Previously in Varney the Vampire: My posts were a lot closer together. Also, Flora's fiancé has arrived.
Chapter 11 (THE COMMUNICATION TO THE LOVER.--THE HEART'S DESPAIR.) starts off with a sentence worthy of the Bulwer-Lytton Fiction Contest:
Consternation is sympathetic, and any one who had looked upon the features of Charles Holland, now that he was seated with Henry Bannerworth, in expectation of a communication which his fears told him was to blast all the dearest and most fondly cherished hopes for ever, would scarcely have recognised in him the same young man who, one short hour before, had knocked so loudly, and so full of joyful hope and expectation, at the door of the hall.Then Henry asks Charles if he knows anything about vampires. As I've ranted about time and again, the real weakness of the story, at least in these first few chapters, is the constant vacillation between "it's a vampire" and "it can't possibly be a vampire." Not that it would be a terribly convincing story if they believed that it was a vampire right from the start, without a doubt; but by the point in the story where they open the tomb, they should have enough evidence that they're not still arguing that it couldn't be a vampire and patting themselves on the back for being so logical and rational. In any decent horror story these characters are the ones killed first, or at least in the most brutal, I-told-you-so sorts of ways.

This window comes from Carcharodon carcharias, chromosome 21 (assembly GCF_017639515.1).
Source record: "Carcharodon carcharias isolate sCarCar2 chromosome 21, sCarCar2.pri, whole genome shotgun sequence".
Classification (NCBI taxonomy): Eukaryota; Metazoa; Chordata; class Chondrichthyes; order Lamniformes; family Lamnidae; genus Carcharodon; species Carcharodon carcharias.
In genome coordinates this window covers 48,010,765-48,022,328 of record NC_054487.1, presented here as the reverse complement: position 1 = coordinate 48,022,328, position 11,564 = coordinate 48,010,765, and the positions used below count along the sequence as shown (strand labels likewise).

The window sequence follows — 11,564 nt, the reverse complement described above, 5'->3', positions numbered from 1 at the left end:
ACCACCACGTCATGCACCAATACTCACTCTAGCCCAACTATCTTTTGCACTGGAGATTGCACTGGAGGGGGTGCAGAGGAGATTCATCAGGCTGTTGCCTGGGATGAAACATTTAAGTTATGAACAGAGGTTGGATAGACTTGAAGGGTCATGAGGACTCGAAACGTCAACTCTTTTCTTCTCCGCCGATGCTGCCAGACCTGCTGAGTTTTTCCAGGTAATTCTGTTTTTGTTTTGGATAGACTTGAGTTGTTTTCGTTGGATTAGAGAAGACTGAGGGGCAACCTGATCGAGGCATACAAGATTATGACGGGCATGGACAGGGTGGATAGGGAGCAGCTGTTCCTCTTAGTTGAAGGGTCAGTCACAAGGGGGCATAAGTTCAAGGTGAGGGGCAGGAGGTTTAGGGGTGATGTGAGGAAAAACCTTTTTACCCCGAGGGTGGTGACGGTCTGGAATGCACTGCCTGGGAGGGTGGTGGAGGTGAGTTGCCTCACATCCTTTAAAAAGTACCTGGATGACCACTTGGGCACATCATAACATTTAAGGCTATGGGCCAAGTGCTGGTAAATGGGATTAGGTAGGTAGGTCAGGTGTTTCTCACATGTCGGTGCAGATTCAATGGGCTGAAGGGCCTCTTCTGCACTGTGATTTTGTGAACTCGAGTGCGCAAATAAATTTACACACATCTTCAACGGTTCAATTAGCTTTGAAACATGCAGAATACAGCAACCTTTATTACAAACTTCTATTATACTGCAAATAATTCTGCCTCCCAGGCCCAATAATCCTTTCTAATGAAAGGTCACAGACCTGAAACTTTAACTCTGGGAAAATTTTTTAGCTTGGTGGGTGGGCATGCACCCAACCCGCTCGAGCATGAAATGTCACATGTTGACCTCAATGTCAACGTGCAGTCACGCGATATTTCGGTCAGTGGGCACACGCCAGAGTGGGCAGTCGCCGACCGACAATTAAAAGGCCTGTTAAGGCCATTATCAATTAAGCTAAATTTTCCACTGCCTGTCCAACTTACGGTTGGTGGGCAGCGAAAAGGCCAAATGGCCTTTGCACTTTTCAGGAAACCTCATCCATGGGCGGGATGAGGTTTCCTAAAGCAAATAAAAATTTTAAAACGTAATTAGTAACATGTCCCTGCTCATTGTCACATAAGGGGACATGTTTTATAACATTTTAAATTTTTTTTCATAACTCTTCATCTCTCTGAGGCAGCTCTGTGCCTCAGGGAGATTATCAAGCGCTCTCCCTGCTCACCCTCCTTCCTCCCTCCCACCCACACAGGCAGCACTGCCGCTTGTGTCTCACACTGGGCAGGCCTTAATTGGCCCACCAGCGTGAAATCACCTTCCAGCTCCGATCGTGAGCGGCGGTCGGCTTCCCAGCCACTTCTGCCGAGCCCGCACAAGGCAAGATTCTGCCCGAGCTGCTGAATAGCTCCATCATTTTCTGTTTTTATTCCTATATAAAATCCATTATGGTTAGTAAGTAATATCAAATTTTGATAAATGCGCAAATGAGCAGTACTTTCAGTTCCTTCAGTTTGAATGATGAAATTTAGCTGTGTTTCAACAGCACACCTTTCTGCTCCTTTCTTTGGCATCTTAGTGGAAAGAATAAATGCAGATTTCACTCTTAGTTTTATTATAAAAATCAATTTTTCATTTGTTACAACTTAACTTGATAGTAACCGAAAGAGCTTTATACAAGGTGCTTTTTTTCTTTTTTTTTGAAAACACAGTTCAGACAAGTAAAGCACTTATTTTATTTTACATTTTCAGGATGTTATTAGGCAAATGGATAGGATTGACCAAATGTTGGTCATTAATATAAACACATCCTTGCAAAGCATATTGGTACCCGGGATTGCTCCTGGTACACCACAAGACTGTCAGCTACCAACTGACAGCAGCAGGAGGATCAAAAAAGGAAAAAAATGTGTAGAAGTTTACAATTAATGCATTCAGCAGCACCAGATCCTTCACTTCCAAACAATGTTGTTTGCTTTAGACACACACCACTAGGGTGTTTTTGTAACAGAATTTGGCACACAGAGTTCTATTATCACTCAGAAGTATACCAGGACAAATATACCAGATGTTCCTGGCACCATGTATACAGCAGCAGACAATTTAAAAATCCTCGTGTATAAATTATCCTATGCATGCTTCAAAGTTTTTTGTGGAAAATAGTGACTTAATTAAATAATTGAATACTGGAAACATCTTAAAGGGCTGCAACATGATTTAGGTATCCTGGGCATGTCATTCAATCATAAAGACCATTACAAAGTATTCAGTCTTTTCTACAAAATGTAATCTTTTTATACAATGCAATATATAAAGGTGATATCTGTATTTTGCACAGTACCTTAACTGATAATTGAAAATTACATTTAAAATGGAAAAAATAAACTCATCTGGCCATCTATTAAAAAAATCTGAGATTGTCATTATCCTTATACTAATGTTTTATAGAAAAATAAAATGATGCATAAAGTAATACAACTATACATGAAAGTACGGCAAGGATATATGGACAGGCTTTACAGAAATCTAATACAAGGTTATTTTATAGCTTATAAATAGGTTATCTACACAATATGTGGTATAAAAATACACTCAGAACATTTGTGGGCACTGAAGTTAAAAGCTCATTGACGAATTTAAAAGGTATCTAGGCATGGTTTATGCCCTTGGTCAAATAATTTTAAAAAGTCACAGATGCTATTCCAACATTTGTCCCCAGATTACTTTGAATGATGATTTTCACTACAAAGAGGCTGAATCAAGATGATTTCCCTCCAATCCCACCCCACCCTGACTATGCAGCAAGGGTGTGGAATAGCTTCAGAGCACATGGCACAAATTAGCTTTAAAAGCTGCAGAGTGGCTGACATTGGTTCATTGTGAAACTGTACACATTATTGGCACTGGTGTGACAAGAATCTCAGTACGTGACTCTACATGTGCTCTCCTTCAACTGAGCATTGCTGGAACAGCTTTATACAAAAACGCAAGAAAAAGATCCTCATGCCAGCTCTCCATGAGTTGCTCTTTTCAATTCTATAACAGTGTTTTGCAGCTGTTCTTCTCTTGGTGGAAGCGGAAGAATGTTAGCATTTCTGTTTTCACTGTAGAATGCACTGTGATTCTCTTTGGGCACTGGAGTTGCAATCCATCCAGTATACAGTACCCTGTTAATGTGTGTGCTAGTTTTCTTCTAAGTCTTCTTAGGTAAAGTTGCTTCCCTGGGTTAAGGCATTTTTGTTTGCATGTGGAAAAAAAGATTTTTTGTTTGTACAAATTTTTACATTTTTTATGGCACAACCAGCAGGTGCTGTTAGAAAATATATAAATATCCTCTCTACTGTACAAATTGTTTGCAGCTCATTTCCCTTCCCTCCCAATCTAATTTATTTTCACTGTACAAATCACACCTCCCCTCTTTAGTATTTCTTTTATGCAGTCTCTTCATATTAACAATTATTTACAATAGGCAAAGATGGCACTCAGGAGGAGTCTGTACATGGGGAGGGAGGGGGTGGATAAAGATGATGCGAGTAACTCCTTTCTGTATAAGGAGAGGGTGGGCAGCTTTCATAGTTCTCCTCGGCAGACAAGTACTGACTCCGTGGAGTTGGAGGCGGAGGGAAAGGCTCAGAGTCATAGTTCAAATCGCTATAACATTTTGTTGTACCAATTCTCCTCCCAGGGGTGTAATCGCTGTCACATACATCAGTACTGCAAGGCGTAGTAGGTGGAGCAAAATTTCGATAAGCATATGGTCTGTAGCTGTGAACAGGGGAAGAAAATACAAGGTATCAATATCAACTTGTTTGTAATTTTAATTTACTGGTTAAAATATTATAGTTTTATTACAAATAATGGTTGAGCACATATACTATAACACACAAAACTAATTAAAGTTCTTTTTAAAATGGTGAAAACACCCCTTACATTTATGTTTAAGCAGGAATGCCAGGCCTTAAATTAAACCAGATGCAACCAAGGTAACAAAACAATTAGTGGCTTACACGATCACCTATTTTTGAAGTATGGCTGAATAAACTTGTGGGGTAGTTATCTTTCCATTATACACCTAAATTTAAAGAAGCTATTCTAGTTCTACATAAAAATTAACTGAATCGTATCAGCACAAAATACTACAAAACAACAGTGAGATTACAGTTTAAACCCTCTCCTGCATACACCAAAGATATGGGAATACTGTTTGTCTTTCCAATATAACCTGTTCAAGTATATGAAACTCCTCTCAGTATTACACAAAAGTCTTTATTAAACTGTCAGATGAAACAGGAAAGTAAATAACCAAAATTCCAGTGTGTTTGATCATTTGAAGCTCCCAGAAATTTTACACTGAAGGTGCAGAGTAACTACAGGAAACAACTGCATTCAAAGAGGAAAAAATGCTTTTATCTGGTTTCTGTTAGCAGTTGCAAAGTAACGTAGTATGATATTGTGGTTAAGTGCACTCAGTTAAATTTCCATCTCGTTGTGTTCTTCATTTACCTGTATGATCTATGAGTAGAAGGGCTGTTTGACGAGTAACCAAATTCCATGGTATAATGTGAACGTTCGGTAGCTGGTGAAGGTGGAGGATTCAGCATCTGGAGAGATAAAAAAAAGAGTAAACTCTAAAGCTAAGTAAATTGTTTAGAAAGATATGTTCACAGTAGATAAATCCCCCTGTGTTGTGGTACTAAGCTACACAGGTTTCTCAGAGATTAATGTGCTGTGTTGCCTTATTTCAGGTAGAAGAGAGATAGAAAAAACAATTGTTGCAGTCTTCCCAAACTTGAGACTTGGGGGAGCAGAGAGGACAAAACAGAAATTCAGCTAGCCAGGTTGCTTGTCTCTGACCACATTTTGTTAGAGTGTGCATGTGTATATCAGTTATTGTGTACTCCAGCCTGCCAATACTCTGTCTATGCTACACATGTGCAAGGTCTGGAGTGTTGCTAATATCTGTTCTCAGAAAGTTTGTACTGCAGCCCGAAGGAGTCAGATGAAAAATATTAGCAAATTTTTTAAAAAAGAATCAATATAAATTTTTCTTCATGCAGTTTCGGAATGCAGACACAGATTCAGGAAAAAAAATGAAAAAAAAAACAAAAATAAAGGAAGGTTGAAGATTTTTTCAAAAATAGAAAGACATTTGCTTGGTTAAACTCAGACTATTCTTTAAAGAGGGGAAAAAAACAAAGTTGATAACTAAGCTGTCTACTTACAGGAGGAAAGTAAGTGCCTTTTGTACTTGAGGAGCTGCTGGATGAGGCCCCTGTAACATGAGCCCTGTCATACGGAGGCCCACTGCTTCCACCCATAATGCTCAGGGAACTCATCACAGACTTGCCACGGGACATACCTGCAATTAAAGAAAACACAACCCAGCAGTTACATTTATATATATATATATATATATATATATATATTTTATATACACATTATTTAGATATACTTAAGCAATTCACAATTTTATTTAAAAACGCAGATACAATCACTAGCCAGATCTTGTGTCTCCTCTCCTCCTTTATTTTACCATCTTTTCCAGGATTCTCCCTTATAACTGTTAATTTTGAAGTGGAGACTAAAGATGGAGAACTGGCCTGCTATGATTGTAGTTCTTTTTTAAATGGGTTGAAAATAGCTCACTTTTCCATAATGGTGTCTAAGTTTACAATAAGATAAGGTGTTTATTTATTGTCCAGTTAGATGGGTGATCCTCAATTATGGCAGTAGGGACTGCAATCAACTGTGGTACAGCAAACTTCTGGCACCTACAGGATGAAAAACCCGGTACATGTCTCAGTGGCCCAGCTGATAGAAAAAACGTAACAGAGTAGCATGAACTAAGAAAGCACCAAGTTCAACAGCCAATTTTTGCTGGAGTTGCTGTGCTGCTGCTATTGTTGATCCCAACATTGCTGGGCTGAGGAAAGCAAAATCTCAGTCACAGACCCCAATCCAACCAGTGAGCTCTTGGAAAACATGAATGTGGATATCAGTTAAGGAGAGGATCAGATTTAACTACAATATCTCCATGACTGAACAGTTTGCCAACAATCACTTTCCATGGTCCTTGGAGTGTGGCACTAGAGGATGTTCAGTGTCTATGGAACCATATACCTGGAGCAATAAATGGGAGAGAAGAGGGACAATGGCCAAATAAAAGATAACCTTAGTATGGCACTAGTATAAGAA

The point here is that this scene between Henry and Charles has exactly the right dynamic between doubt and belief, one that has been sorely missed in the story so far. The introduction of a new character, one who hasn't witnessed the previous events, helps a lot. Henry is convinced that it was a vampire that attacked Flora, and tells Charles to flee and protect himself. Charles doesn't want to believe it, but pledges his love and his protection to Flora against whatever evil there might be.
In response to Charles' devotion,
Henry could not speak for emotion for several minutes, and when at length, in a faltering voice, he could utter some words, he said, --I love this passage, for all its usual cliché and overdone dialogue, because it begins to get to the heart of the story's human element: why is this happening to these characters? One can forgive the author, due to the story's format, for not addressing this question earlier; but it's an important one to address now.
"God of heaven, what happiness is marred by these horrible events? What have we all done to be the victims of such a dreadful act of vengeance?"
Though he isn't certain that it's a vampire, Charles, fueled by youthful impulsiveness and the Power of Love, resolves to catch the vampire. And, unlike the other men, he notes the importance of a night watch plan which doesn't involve Flora being left alone with her elderly mother and a gun. He's probably the smartest male character so far; I can't judge whether he's the most consistent until we've seen him in a few more chapters.
Chapter 12: In Which Charles Remains the Blogger's Favorite Character